Fiber, fiber, and more fiber! If you want to have a healthy gut and strong heart you must eat your fiber—at least that’s what the inundating marketing campaigns tell us on a daily basis. Thankfully, most scientific evidence also currently supports that diets rich in fiber are associated with an array of positive outcomes, chief among them healthy hearts and arteries protected from the ravages of atherosclerosis. However, the most challenging aspect has been figuring out just how the fiber we eat manages to protect our heart.
Now, investigators at the University of Wisconsin (UW)-Madison believe they have identified a metabolic pathway, mediated by a genus of gut bacteria called Roseburia, that supports a microbial connection between fiber and heart health. Findings from the new study—published recently in Nature Microbiology through an article entitled “Interactions between Roseburia intestinalis and diet modulate atherogenesis in a murine model”—identified a particular fatty acid as the mechanism behind certain protective effects of a high-fiber diet in a mouse model. Known as butyrate, this fatty acid is produced by bacteria, such as Roseburia, in the gut as they digest plant fiber.
In the current study, the researchers showed that mice harboring the butyrate-producing bacteria Roseburia and that also ate a high-fiber diet suffered from less atherosclerosis and had reduced inflammation compared to mice without the bacteria. Mice that hosted Roseburia but ate a low-fiber diet were not protected, because without fiber the bacteria produced little butyrate.
“Atherosclerosis has historically been considered a disease of lipid metabolism,” explained senior study investigator Federico Rey, Ph.D., a professor of bacteriology at UW-Madison, noting that controlling the disease has usually focused on lowering the levels of cholesterol and other fats in the blood. “But over the last few decades, it’s been revised to be considered a chronic inflammatory disease.”
So, the key to reducing atherosclerosis may be reducing overall inflammation, especially in the bloodstream. Keeping inflammation down depends in part on having a strong gut barrier.
“One important function of the gut is to keep our friendly bacteria at a distance,” added lead study investigator Kazuyuki Kasahara, Ph.D., a postdoctoral researcher in Dr. Rey’s laboratory.
When inflammatory molecules break off from beneficial bacteria and leech out of the gut and into the bloodstream, they can trigger widespread inflammation. To keep these molecules at bay, healthy gut cells form strong attachments to one another, creating an intact barrier. However, that attachment can be broken up.
“When that attachment gets loose, the gut becomes leakier,” Dr. Rey commented. Leaky guts lead to more inflammation.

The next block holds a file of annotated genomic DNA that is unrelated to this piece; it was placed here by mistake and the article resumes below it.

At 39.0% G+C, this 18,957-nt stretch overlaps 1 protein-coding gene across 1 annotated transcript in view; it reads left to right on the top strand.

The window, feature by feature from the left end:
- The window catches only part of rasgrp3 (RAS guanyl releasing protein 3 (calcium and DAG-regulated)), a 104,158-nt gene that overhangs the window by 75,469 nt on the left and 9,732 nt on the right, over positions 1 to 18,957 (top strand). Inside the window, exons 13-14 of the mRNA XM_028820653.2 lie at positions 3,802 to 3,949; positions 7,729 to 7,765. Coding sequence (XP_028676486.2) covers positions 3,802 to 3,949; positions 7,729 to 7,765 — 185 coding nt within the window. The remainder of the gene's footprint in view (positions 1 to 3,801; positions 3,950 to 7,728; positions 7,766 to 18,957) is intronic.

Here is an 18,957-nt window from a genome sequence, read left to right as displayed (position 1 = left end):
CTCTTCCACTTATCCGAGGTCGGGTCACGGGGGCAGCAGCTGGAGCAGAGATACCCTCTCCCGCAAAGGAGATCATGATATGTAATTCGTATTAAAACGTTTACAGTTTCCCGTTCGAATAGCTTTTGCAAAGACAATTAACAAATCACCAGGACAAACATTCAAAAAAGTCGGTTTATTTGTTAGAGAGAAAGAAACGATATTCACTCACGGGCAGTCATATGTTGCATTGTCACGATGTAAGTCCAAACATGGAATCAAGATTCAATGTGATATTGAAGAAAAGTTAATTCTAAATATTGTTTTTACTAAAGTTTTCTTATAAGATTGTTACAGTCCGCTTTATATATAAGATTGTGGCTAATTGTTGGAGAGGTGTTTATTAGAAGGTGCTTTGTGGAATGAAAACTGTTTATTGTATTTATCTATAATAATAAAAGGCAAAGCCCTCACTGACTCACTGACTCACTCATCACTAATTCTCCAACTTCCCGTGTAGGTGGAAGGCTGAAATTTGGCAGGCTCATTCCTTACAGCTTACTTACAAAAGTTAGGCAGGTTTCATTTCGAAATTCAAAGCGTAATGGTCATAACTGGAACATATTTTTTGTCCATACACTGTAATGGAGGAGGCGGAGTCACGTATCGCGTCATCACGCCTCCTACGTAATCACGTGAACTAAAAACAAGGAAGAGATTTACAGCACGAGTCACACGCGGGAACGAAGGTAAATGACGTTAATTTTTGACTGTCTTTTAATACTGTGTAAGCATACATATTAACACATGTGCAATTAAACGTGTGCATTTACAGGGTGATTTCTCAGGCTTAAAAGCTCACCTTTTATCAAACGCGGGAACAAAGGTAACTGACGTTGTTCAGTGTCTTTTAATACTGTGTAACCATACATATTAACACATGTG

To study butyrate’s effect on the gut and atherosclerosis, the research team colonized germ-free mice with specific communities of bacteria, either with or without the butyrate-producing Roseburia. Those mice were then fed diets either rich or lacking in fiber, which Roseburia processes into butyrate.
Interestingly, the investigators found that mice hosting Roseburia had lower levels of several markers of inflammation and a reduced extent of atherosclerosis—but only if they ate a high-fiber diet. Without fiber, Roseburia levels plummeted, and the mice were not protected from atherosclerosis. The researchers used mice genetically susceptible to atherosclerosis because mice do not naturally develop the disease.
To determine if butyrate was the true cause of Roseburia’s protective effects, Dr. Kasahara fed the fatty acid to mice without any butyrate-producing bacteria. Because pure butyrate would quickly be taken up by cells in the upper intestine, the mice were fed a slow-release version that made it intact to the lower guts.
The slow-release butyrate reduced the extent of fatty plaques by about a third, and reduced other markers of inflammation and atherosclerosis, suggesting that the fatty acid formed a major component of Roseburia’s anti-atherosclerosis effects.
Previous work indicated that humans with cardiovascular disease harbor lower levels of Roseburia and other butyrate-producing bacteria. The new study is one of the first to identify a clear cause for a previously mysterious link between dietary fiber, microbiomes, and health. However, the researchers caution that the results don’t point to butyrate as a new, simple supplement for heart health—fiber from whole foods still appears to be the ideal way to support a healthy gut.
“My wife gives me a hard time because every bread I buy is sprouted, high-fiber, whole grains,” Dr. Rey concluded about his years of study in this field. “And I eat oatmeal in the morning.”